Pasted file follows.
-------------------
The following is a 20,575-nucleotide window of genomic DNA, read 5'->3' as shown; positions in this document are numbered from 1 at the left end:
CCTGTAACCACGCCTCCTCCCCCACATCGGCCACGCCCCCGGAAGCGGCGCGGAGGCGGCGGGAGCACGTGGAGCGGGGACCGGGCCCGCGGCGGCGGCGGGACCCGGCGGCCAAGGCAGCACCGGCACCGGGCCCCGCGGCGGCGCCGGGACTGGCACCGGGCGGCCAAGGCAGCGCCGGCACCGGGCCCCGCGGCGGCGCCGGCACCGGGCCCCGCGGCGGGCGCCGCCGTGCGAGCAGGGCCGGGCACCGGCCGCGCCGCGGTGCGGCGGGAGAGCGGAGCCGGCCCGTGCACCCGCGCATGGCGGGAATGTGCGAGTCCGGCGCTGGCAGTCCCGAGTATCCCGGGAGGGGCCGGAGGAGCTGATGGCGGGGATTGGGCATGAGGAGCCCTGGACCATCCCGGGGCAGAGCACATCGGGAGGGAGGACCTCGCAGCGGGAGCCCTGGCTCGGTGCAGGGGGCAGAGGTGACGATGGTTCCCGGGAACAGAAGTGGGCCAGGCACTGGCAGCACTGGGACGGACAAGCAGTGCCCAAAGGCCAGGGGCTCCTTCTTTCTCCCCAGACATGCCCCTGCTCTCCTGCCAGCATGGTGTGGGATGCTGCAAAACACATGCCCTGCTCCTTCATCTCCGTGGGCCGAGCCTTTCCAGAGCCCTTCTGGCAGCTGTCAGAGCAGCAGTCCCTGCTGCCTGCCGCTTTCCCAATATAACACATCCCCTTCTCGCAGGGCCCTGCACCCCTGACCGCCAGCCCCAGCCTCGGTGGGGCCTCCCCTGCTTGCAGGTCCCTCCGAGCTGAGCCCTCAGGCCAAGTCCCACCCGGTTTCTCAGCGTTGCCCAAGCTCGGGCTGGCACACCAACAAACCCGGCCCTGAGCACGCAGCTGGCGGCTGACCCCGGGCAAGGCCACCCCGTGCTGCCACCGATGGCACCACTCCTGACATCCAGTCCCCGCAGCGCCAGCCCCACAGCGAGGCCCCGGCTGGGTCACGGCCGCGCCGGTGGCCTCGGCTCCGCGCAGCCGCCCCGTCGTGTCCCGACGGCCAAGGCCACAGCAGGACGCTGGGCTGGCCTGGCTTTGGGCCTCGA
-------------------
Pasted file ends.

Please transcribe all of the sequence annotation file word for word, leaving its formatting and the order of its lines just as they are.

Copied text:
The following is a 20,575-nucleotide window of genomic DNA, read 5'->3' as shown; positions in this document are numbered from 1 at the left end:
CCTGTAACCACGCCTCCTCCCCCACATCGGCCACGCCCCCGGAAGCGGCGCGGAGGCGGCGGGAGCACGTGGAGCGGGGACCGGGCCCGCGGCGGCGGCGGGACCCGGCGGCCAAGGCAGCACCGGCACCGGGCCCCGCGGCGGCGCCGGGACTGGCACCGGGCGGCCAAGGCAGCGCCGGCACCGGGCCCCGCGGCGGCGCCGGCACCGGGCCCCGCGGCGGGCGCCGCCGTGCGAGCAGGGCCGGGCACCGGCCGCGCCGCGGTGCGGCGGGAGAGCGGAGCCGGCCCGTGCACCCGCGCATGGCGGGAATGTGCGAGTCCGGCGCTGGCAGTCCCGAGTATCCCGGGAGGGGCCGGAGGAGCTGATGGCGGGGATTGGGCATGAGGAGCCCTGGACCATCCCGGGGCAGAGCACATCGGGAGGGAGGACCTCGCAGCGGGAGCCCTGGCTCGGTGCAGGGGGCAGAGGTGACGATGGTTCCCGGGAACAGAAGTGGGCCAGGCACTGGCAGCACTGGGACGGACAAGCAGTGCCCAAAGGCCAGGGGCTCCTTCTTTCTCCCCAGACATGCCCCTGCTCTCCTGCCAGCATGGTGTGGGATGCTGCAAAACACATGCCCTGCTCCTTCATCTCCGTGGGCCGAGCCTTTCCAGAGCCCTTCTGGCAGCTGTCAGAGCAGCAGTCCCTGCTGCCTGCCGCTTTCCCAATATAACACATCCCCTTCTCGCAGGGCCCTGCACCCCTGACCGCCAGCCCCAGCCTCGGTGGGGCCTCCCCTGCTTGCAGGTCCCTCCGAGCTGAGCCCTCAGGCCAAGTCCCACCCGGTTTCTCAGCGTTGCCCAAGCTCGGGCTGGCACACCAACAAACCCGGCCCTGAGCACGCAGCTGGCGGCTGACCCCGGGCAAGGCCACCCCGTGCTGCCACCGATGGCACCACTCCTGACATCCAGTCCCCGCAGCGCCAGCCCCACAGCGAGGCCCCGGCTGGGTCACGGCCGCGCCGGTGGCCTCGGCTCCGCGCAGCCGCCCCGTCGTGTCCCGACGGCCAAGGCCACAGCAGGACGCTGGGCTGGCCTGGCTTTGGGCCTCGA